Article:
How To Choose The Right Squash Ball

One aspect of squash that can be confusing to new players, and some who have been playing a while, is the different balls. The first thing to tell you is that it is NOT your fault – it is the fault of the ball manufacturers and the governing body of squash.

16 May 2022 / 3-Min Read / Translate↗

Squash balls come in four types: Blue dot, Red dot, Yellow dot and Double Yellow dot. Each ball is described by its speed, so the blue dot is called fast, the red dot medium, the yellow dot slow and the double yellow is called super slow. Now, if you were new to a sport, would you choose a fast or super slow ball? I would choose the super slow ball. I’m new to playing squash, I want a slow ball to make easy to hit, right? Wrong. But as I said, it’s not your fault.

Two professional squash plaeyrs rallying up and down the side wall

Complete beginners should play with a blue dot. It is the most bouncy and if you can not hit it consistently it remains bouncy. As you get a little better, you should move onto the red dot. The red dot, like the blue dot remains bouncy even if you can’t hit it cleanly every time, but is less bouncy than the blue dot.

Keep using the red dot, but occasionally try a yellow dot. If you can hit the ball cleanly and consistently the yellow dot will stay hot and bounce enough to make squash fun. But be aware that you need to get the yellow dot hot before it will be bouncy. To do this I suggest you hold the ball in you hand for a few minutes before you start to play. Just after you have got changed into your squash kit and as you are walking to the courts to “heat up” is the perfect time.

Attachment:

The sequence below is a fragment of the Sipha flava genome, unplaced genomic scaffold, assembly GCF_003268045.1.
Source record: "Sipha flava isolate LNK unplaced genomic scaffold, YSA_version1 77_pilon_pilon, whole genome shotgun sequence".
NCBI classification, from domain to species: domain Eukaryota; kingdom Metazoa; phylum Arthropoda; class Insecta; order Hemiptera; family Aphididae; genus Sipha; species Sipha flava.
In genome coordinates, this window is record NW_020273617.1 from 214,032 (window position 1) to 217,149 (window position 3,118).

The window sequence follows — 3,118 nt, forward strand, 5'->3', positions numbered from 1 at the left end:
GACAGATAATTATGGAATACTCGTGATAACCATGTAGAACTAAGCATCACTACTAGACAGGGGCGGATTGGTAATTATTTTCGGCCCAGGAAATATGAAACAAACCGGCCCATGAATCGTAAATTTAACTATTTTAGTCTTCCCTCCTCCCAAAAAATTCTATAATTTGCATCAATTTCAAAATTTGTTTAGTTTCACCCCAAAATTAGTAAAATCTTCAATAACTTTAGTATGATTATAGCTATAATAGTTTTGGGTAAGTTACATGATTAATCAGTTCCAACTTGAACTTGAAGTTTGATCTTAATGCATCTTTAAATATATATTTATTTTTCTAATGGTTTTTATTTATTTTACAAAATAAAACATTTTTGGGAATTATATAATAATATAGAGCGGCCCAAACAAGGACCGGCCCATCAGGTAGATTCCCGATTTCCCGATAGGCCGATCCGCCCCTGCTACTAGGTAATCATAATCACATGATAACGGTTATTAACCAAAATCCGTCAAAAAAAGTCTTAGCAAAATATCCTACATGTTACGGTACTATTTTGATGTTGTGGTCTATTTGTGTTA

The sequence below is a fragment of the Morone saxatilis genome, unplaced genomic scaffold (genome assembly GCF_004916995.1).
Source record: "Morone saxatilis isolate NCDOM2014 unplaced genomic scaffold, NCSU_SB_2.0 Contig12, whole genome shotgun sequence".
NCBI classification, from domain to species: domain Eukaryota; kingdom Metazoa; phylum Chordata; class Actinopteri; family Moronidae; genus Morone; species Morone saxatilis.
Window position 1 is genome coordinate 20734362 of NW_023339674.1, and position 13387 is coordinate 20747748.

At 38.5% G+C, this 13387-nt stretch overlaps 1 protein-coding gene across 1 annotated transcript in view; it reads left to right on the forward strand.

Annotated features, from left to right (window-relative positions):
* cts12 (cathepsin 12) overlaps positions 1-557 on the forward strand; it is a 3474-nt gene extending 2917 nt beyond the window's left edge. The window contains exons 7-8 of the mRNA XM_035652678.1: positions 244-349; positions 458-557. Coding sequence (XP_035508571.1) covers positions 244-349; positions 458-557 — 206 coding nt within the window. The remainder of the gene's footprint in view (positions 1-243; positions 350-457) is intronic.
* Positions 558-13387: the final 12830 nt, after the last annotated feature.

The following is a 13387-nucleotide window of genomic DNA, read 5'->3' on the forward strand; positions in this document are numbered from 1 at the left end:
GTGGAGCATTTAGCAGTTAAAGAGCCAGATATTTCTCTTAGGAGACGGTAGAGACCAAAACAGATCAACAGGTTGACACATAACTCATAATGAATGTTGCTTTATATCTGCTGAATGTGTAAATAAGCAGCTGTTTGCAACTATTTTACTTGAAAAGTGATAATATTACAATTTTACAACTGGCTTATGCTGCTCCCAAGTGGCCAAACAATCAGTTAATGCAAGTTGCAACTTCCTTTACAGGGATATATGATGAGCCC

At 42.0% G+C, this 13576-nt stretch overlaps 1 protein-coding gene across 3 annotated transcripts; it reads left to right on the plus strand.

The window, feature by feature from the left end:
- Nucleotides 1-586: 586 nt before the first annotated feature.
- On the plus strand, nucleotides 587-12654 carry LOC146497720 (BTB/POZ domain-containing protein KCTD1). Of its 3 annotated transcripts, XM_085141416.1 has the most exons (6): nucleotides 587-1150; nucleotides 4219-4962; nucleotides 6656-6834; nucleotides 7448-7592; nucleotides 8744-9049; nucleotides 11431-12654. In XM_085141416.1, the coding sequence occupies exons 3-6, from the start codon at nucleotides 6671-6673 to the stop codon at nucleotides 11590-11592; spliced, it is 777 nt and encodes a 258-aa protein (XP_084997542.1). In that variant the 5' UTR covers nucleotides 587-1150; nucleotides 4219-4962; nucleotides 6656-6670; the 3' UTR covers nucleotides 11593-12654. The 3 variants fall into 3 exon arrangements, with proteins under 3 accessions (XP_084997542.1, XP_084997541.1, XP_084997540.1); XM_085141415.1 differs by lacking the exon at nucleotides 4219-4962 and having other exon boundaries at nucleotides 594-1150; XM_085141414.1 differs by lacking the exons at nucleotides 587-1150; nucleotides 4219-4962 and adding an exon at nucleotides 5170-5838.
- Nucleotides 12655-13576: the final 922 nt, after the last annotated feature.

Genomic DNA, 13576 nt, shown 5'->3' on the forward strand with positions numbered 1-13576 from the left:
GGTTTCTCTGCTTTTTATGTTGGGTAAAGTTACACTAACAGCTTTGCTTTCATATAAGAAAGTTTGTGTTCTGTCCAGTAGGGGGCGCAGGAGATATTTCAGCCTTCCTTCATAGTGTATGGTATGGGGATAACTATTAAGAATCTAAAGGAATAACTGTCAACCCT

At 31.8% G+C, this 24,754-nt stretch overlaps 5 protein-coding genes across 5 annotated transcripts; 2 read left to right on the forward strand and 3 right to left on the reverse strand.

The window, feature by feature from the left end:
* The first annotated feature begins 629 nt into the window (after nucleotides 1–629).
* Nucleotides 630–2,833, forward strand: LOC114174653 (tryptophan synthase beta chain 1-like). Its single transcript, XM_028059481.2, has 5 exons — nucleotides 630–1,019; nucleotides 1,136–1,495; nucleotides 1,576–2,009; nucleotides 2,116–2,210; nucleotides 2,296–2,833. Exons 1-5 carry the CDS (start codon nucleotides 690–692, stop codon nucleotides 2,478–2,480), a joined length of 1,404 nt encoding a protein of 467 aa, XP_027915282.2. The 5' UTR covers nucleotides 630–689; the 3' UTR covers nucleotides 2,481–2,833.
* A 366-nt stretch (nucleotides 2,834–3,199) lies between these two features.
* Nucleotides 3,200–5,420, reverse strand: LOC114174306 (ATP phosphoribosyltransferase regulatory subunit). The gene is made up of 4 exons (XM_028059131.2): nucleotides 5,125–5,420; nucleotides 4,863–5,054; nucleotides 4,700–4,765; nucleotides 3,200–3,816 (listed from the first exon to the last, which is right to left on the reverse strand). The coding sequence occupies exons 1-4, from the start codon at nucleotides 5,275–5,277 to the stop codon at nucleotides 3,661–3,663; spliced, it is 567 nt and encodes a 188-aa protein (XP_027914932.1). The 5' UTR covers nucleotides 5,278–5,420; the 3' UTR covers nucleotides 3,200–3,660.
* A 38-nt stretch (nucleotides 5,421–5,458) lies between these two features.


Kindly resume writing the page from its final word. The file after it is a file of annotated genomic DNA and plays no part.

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Holding the ball in your hand, especially in the winter or in cold locations, can make the initial first few hits much easier, but you will still need to hit it cleanly to get the ball hot.

I want to be clear about one point. Moving from blue to red to yellow to double yellow is not always linear. There might be times that you should go “backwards” to the previous ball. Don’t think that just because last time you played with a red dot, means you never need to play with a blue dot again.

Two beginenrs playing squash

The last thing I want to mention is “ball snobs”. A ball snob is a player who says something like “pros play with a double yellow, therefore I should too!”. It’s false. You need to ball with a ball that you can get bouncy. If you can’t get a double yellow dot squash ball bouncy, then you should be playing with another ball.

Many older men players, seem to enjoy forcing younger, newer players to use the double yellow dot when they play against each other, simply so they can try to hit the nick on service returns. While I understand that when you are older running around a squash court is much harder, it’s also no fun for other players.

Final Thoughts

For more information about squash, please visit my Use The Right Ball guide.

A squash ball should be bouncy when you are playing with it. If it is not, then you are using the wrong ball!

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I am a squash coach with nearly 40 years experience, teaching complete beginners through to professionals.

Currently, I call myself an "online squash coach" as I rarely coach on court.

I enjoy working with club players and strive to present information in an entertaining and engaging way.

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